(Photo – Risk Factors Addressed to Achieve Wellness – Pathways Community HUB Institute, all rights reserved)
In June 2018, the North Central Accountable Community of Health’s Governing Board designated Community Choice (dba Action Health Partners) as the lead agency for the Pathways Community HUB. One of the six selected Medicaid Transformation Projects, the Pathways Community HUB is a care coordination model that uses community-based care coordinators (called Pathways Community Specialists) to bridge the connection between clinical and non-clinical support services (such as housing, education, or food.)
“If you sit back and think about the potential of this program, it’s almost unfathomable in what it can do” says Kayelee Miller, Care Coordination Network Director for the Pathways HUB.
The Pathways Community HUB launched on October 1, 2018 with funding from the North Central Accountable Community of Health as a part of the state’s Medicaid Transformation efforts. The HUB is currently serving residents receiving (or currently eligible for) Medicaid benefits in Moses Lake, WA, who have visited the emergency department three or more times in the past 12-months. While the plan is to someday expand regionally, the HUB is starting small on purpose. “Our initial target population is in continuous quality assessment mode. We are fine-tuning our services to make sure we are serving the people who need services the most” says Deb Miller (no relation), Executive Director of Community Choice (the HUB’s lead agency.)
(Photo – Deb Miller, Executive Director of Community Choice dba Action Health Partners at Pathways Community HUB informational meeting, October 19 – photo by NCACH)
According to a 2014 report released by the National Institute for Healthcare Management, 5% of the U.S. population accounts for 50% of annual healthcare spending the United States. By providing care coordination and access to critical support services such as housing, education, nutrition, or smoking cessation, models like the HUB can help save money in the long-term while working to improve health outcomes at the individual level.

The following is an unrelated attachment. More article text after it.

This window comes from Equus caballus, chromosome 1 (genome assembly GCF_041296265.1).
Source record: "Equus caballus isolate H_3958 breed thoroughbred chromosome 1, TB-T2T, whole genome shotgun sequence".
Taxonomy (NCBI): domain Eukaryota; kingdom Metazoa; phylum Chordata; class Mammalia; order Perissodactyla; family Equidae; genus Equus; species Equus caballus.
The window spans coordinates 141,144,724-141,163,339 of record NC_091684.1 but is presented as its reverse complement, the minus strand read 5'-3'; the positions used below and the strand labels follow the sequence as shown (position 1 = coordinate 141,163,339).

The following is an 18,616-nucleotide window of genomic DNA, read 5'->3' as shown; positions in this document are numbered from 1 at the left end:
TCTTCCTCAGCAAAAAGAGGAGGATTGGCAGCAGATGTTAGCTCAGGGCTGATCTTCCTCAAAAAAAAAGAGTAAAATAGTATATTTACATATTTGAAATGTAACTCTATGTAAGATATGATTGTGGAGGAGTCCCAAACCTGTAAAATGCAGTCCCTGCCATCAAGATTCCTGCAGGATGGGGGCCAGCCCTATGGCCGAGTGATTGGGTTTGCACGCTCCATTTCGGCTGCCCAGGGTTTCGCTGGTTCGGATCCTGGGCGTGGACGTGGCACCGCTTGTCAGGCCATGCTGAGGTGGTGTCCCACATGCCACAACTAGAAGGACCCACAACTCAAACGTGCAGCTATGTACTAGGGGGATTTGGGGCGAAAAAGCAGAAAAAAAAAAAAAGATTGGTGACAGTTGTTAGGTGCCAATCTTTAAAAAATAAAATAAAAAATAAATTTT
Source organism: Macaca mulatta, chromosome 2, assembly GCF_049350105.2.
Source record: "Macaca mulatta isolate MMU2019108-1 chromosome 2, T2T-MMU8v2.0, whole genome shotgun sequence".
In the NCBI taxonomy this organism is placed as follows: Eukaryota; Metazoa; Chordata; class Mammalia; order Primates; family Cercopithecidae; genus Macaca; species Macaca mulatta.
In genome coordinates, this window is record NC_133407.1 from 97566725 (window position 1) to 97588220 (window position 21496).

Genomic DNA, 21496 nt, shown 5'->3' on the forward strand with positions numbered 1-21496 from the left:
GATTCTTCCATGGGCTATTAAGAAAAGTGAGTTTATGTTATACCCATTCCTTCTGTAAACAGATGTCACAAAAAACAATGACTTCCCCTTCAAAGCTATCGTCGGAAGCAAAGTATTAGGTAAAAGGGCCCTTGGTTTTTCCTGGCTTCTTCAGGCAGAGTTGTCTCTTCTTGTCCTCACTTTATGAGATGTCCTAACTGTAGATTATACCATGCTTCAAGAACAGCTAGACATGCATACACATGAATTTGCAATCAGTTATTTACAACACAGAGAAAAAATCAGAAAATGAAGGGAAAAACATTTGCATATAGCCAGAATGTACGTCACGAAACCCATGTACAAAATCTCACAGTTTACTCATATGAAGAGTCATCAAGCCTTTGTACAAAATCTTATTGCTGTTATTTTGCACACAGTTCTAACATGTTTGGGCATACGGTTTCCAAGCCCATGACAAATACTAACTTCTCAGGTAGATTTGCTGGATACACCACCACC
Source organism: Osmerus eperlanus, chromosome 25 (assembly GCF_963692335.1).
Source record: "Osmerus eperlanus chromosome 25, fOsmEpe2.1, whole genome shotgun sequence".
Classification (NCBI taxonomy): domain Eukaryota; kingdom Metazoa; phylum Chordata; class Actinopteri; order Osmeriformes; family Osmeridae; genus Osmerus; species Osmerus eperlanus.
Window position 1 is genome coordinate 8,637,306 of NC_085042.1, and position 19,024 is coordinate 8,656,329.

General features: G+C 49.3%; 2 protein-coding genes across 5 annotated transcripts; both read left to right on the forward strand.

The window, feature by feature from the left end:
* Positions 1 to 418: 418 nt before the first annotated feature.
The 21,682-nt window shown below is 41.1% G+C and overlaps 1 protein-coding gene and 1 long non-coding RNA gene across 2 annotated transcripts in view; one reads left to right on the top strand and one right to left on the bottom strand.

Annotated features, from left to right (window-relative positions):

“The HUB will help shift our thinking. ‘Health’ doesn’t always mean healthcare” says Deb Miller. “It seeks to bridge the gaps in the system, including the gaps between community-based organizations and medical providers. [The Pathways Community HUB] will help community organizations come together collectively.”
How it works
The Pathways HUB model was originally developed in Columbus, Ohio to address populations experiencing low birthrates by Dr. Sarah Redding. Redding believed that by creating a one-stop care coordination system that would connect clients to critical services while incentivizing outcome targets for care coordinators would create an interconnected system that reduced duplication and eliminate client health risk factors. She was right. A Pathways Community HUB pilot project was launched in Richland County, Ohio in 2005 to provide community-based care coordination services for pregnant women who were at risk of experiencing low-birth rates. As a result, Richland County’s low-birth rates dropped from 9.7% to 8% by 2008. Read more – Redding, Sarah et al. “Pathways community care coordination in low birth weight prevention” Maternal and child health journal vol. 19,3 (2014): 643-50.
To date, the HUB model has been implemented in communities across the country as an evidence-based model proven to decrease healthcare spending costs while increasing health outcomes for high-risk individuals.
(Photo – Pathways Community HUB model – Pathways Community HUB Institute, all rights reserved)
It works like this…
Meet Emma and her son Alex.
(Photo – “Emma and Alex” – Pathways Community HUB Training Module – Community Choice dba Action Health Partners, all rights reserved.)
Emma is a single mom and she recently lost her job. Emma is behind on her rent and is likely going to be evicted from her apartment within the next few months. Alex is 2 months old and was born 6 weeks prematurely, so Emma is concerned he may have developmental issues.
Emma and Alex are currently receiving support from multiple health care and social service organizations, but Emma struggles to get to their appointments. Emma recently took Alex to the ER for the third time for a high fever and a physician referred her to a program called the Pathways Community HUB.
The Pathways Community HUB staff first must confirm that Emma and Alex are eligible for HUB services and that they are not enrolled in another care coordination program. This is done to reduce duplication of services.